Jay Reatard is an interesting character. His image and reputation is one of a non sophisticated garage rocker, thrashing out punk ditties on a flying v. This perception is not a million miles from the truth but going from his output in 2008 it appears that there is more happening musically than many (myself included) gave him credit for.
Matador Singles ’08 gathers the releases from the last 12 months and it certainly works as a cohesive record. In fact it could be one of the highlights of the year. As artists progress through their careers there is the temptation and a particular fate in using increased recording budgets. A subsequent dulling of the initial spirit and spark that the musician first appeared with occurs. Reatard has gone against the grain in this sense and has undergone a type of regression. His sound and approach has become more lo-fi and the tunes have been pared back to the essence of rhythm, attitude and hook. He has stripped back the songs to their skeleton with the barest amount of muscle required to function, they are finely tuned pieces of music.
Much has been said of the New Zealand influence (specifically those bands on the Flying Nun label) on his current writing and that is without doubt apparent in a number of forms. Melodically he takes from the Tall Dwarfs and The Clean and sonically he has taken on the aesthetics of Chris Knox (also of Tall Dwarfs) with thin guitar sounds and homemade rhythm tracks comprised of hand claps and other rudimentary beats. ‘You Mean Nothing To Me’ is a prime example of this, especially with its primitive organ riff a la The Clean. It all works magically as he combines these influences with an American garage and British punk attitude. British acts such as the Only Ones and the Buzzcocks are immediately apparent in Reatard’s vocal delivery.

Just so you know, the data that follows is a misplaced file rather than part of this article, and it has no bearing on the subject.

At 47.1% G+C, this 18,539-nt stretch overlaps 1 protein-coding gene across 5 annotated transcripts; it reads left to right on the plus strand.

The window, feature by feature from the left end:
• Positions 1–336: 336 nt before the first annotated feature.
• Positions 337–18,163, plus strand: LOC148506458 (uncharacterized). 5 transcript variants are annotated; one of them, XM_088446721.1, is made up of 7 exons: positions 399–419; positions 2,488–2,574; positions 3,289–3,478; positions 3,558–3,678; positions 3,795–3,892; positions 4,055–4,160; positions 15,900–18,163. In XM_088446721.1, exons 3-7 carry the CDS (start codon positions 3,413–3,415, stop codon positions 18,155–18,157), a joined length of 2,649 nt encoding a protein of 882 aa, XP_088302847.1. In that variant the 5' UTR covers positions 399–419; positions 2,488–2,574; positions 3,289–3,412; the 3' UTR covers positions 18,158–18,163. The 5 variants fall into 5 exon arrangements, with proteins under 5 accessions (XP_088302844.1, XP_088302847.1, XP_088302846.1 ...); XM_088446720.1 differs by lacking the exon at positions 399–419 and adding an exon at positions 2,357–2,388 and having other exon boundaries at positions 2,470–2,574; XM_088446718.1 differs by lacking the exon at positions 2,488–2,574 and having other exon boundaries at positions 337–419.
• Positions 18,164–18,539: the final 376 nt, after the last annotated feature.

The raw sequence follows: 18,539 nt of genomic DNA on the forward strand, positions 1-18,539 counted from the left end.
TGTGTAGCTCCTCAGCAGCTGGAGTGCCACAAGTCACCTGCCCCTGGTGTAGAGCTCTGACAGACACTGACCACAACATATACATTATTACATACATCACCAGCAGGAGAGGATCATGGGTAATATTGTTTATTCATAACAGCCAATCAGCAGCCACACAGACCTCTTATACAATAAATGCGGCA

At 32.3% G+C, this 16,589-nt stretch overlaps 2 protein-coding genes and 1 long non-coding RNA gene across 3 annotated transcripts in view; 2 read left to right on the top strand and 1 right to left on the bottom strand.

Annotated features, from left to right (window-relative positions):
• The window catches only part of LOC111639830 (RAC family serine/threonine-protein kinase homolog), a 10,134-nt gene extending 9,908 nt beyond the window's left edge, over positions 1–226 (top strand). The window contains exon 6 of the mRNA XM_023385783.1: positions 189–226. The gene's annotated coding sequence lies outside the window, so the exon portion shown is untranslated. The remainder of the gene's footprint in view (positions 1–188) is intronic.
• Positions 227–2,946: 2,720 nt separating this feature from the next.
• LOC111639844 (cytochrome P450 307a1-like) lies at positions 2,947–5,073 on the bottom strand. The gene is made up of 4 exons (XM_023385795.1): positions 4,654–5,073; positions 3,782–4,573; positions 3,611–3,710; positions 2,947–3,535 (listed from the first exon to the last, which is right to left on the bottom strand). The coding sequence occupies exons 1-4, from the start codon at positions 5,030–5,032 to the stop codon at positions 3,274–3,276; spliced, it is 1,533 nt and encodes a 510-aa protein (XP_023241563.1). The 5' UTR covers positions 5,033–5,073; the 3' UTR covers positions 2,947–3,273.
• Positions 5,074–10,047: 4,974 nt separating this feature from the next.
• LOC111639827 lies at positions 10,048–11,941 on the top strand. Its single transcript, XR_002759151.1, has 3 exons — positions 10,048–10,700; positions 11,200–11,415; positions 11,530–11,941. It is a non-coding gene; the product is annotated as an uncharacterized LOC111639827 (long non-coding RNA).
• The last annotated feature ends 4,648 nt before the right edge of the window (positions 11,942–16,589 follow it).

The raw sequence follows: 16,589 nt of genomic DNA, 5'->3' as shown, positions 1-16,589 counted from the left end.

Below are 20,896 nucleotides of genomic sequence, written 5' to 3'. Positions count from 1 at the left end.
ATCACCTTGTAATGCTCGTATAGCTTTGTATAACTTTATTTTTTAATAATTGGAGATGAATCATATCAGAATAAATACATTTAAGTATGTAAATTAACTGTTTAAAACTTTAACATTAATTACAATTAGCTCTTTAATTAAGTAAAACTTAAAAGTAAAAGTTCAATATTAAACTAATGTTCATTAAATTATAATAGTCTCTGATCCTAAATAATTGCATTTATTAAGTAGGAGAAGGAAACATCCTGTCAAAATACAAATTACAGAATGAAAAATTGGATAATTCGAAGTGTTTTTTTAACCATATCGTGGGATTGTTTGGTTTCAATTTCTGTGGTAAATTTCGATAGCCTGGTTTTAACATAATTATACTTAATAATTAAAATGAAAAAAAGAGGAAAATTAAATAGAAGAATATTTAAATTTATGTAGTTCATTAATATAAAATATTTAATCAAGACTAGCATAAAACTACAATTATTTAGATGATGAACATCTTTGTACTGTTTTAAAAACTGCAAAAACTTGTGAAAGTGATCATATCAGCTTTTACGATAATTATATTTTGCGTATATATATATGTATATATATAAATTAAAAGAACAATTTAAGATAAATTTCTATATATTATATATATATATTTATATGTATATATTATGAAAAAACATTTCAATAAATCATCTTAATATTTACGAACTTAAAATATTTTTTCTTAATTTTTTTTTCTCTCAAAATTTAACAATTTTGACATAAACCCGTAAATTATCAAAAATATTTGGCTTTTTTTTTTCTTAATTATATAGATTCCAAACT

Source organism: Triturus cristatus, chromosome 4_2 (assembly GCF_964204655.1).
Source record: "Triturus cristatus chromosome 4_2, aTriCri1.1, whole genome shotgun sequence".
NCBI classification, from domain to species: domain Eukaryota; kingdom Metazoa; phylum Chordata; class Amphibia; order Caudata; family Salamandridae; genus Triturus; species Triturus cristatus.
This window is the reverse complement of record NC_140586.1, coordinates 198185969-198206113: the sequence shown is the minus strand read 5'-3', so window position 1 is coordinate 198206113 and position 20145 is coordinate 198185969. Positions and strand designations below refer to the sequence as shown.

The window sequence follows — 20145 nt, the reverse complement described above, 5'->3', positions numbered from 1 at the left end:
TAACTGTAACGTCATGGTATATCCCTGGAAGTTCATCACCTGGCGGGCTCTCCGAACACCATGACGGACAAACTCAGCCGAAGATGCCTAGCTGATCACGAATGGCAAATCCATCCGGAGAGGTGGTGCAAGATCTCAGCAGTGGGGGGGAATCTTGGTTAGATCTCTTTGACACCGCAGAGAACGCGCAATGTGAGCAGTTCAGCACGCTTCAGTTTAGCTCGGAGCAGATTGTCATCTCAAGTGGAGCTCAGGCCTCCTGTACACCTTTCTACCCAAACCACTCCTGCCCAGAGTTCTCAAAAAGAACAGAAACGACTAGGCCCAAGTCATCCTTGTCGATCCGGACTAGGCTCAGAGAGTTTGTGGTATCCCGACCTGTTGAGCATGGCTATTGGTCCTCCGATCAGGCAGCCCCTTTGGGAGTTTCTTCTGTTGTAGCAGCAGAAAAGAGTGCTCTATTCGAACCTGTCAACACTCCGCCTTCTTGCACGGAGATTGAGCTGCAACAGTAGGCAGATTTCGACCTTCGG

Lyrically the record appears on the surface to be naive in its themes and thoughts but dig deeper and there are some great lines such as “You never meant that much to me, I always thought you were a cunt” on ‘I’m Watching You’. Coupled with the melodies that accompany the lyrics, these base and heartless words take on a much more sentimental feeling.
Other new styles and influences appear through the album. ‘Fluorescent Grey’ has touches of psychedelia to it with the droning cyclical repetition of the music and the lyrics, while ‘You Were Sleeping’ with its Chills meets Brian Jonestown Massacre feel, is all warm and homepsun strumming.
Comments from Reatard suggest that his next record will feature more harmonies and a wider range of instruments, taking him further from the garage and out into the world. If you like your music raw and honest, spiky and to the point with quickfire lines and catchy melodies then Reatard is your man. He brings back a sense of the simple pleasures of music, in a world where bigger is too often thought to mean better.